With one year to go until Brexit, 62% of Irish entrepreneurs see business opportunities among the risks.
This is according to research published by EY which was conducted amongst 130 top entrepreneurs across the island of Ireland who are previous finalists in the EY Entrepreneur Of The Year™ programme.
Ahead of the deadline for a British exit from the EU on 29 March 2019, Irish business remains optimistic. This is in spite of the fact that almost half (47%) of entrepreneurs say that Brexit has already impacted their business.
The entrepreneurs included in the research are accustomed to geopolitical and market disruption, with 78% of them being export driven. With a third of this group exporting to the UK, Brexit looks likely to be the biggest factor impacting Irish entrepreneurial businesses over the next 12 months.
Almost a third (32%) have said they Brexit will force them to export elsewhere outside the UK. 20% of the entrepreneurs already export to Europe and 20% to the USA.
The Republic of Ireland’s Eurozone membership is seen as a strong enabler for business, with 73% saying it helps business growth. Almost half (47%) say that Brexit will open up more opportunities for Irish businesses in Europe, while 33% believe that Brexit will make business less competitive for British businesses.
What else is impacting business?
The research also investigated factors outside of Brexit currently impacting Irish entrepreneurs. Taxation, as expected, is high on the list of business priorities. More than half (56%) of entrepreneurs see Ireland’s corporate tax rate as an enabling factor for doing business here. With 58% of entrepreneurs seeing increased opportunities for businesses relocating to Ireland as a result of Brexit, it is likely the corporate tax rate will be a major attraction.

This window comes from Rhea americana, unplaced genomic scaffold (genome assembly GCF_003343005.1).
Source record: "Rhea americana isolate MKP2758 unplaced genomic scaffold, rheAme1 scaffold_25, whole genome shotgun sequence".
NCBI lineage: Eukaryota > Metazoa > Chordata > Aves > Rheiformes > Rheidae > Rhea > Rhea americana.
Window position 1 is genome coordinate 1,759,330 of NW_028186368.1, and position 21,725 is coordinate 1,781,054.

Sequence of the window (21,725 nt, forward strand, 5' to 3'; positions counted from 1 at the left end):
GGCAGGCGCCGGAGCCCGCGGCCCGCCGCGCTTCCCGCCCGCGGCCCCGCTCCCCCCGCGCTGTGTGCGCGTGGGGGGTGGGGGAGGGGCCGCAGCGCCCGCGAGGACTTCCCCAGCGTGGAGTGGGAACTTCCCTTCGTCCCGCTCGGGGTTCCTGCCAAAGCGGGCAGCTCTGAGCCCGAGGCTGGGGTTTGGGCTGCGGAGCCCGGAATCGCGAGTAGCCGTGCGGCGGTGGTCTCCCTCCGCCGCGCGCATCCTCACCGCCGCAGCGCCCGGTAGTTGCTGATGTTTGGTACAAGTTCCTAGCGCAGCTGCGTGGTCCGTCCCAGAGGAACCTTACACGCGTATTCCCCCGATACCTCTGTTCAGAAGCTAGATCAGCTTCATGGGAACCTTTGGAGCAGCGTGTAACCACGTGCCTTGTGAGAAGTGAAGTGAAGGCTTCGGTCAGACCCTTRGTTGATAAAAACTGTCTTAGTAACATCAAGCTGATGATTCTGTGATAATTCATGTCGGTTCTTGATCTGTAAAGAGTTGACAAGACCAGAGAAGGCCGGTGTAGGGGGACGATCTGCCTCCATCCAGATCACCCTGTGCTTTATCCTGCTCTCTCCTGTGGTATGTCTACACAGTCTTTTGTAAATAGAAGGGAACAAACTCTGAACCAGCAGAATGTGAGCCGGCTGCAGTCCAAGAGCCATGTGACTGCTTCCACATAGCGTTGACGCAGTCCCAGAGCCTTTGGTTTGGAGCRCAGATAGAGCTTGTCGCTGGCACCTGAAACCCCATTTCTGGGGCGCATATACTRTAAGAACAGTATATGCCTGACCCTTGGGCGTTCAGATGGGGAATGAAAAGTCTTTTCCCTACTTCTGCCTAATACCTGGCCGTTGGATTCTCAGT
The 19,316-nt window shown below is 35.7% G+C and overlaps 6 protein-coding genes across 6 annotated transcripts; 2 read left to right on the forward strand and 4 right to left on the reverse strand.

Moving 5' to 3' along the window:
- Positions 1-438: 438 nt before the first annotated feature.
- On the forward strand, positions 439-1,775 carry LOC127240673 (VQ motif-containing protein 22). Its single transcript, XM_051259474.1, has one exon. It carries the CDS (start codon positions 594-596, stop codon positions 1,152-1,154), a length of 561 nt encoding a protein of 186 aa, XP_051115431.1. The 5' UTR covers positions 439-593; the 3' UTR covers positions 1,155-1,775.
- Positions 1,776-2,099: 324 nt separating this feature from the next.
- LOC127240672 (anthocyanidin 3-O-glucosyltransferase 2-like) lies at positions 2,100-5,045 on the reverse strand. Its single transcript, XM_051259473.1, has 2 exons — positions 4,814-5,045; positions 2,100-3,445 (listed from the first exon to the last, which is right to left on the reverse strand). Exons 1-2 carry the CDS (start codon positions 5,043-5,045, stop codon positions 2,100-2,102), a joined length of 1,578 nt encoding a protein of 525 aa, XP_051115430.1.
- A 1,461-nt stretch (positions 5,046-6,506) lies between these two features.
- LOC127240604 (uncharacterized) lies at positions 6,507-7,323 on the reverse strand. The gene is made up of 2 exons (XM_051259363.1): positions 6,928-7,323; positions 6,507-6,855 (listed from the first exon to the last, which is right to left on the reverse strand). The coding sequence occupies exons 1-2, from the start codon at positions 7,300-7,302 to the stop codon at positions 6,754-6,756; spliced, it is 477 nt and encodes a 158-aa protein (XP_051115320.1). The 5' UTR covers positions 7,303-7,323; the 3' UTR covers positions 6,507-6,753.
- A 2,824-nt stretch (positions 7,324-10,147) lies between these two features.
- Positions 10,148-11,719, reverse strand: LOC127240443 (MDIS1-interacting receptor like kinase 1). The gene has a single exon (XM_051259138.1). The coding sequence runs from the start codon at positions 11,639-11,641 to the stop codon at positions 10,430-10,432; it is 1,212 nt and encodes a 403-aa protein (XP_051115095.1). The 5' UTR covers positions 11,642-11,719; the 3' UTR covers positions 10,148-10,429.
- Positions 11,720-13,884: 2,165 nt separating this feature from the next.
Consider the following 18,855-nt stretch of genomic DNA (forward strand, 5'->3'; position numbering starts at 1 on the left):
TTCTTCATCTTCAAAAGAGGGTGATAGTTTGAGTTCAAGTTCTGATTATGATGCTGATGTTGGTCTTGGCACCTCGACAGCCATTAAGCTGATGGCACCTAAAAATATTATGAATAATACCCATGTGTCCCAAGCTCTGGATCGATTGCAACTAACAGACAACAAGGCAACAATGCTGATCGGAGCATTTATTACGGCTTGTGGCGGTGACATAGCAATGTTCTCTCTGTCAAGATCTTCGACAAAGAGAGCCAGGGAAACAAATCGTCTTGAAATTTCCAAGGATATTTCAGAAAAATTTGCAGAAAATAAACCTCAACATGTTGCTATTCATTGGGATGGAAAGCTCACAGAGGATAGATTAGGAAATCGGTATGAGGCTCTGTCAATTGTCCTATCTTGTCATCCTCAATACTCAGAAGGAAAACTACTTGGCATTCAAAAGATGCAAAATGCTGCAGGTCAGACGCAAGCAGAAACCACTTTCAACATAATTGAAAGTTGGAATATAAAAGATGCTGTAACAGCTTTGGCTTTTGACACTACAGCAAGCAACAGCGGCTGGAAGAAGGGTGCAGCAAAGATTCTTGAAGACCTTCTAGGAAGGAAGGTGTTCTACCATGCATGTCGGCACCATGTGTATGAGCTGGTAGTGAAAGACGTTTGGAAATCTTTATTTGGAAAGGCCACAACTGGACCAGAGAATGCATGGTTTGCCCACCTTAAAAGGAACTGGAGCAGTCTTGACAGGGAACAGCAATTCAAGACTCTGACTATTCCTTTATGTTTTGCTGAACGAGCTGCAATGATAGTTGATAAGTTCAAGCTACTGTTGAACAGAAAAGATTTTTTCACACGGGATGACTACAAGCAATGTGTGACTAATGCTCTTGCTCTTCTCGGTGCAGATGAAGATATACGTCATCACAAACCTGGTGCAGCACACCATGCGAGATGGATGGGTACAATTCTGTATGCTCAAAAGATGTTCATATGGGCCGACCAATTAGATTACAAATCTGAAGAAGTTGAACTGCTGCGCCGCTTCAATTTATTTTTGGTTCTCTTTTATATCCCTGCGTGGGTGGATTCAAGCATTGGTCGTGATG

Half (49%) said a reduction in Capital Gains Tax or other tax incentive would make an immediate and tangible difference to their business or to the island of Ireland’s economy. The research shows that of the 16% of the entrepreneurs who have exited their original business, 90% have reinvested in another business, showing there is an appetite to continue to create employment and drive the Irish economy forward.
On 25 May this year, a large proportion of Irish businesses will come under the scope of the General Data Protection Regulation (GDPR). As has been reported over the last number of months, many organisations are still struggling to get to grips with GDPR; 52% of respondents said they don’t feel adequately prepared for its introduction.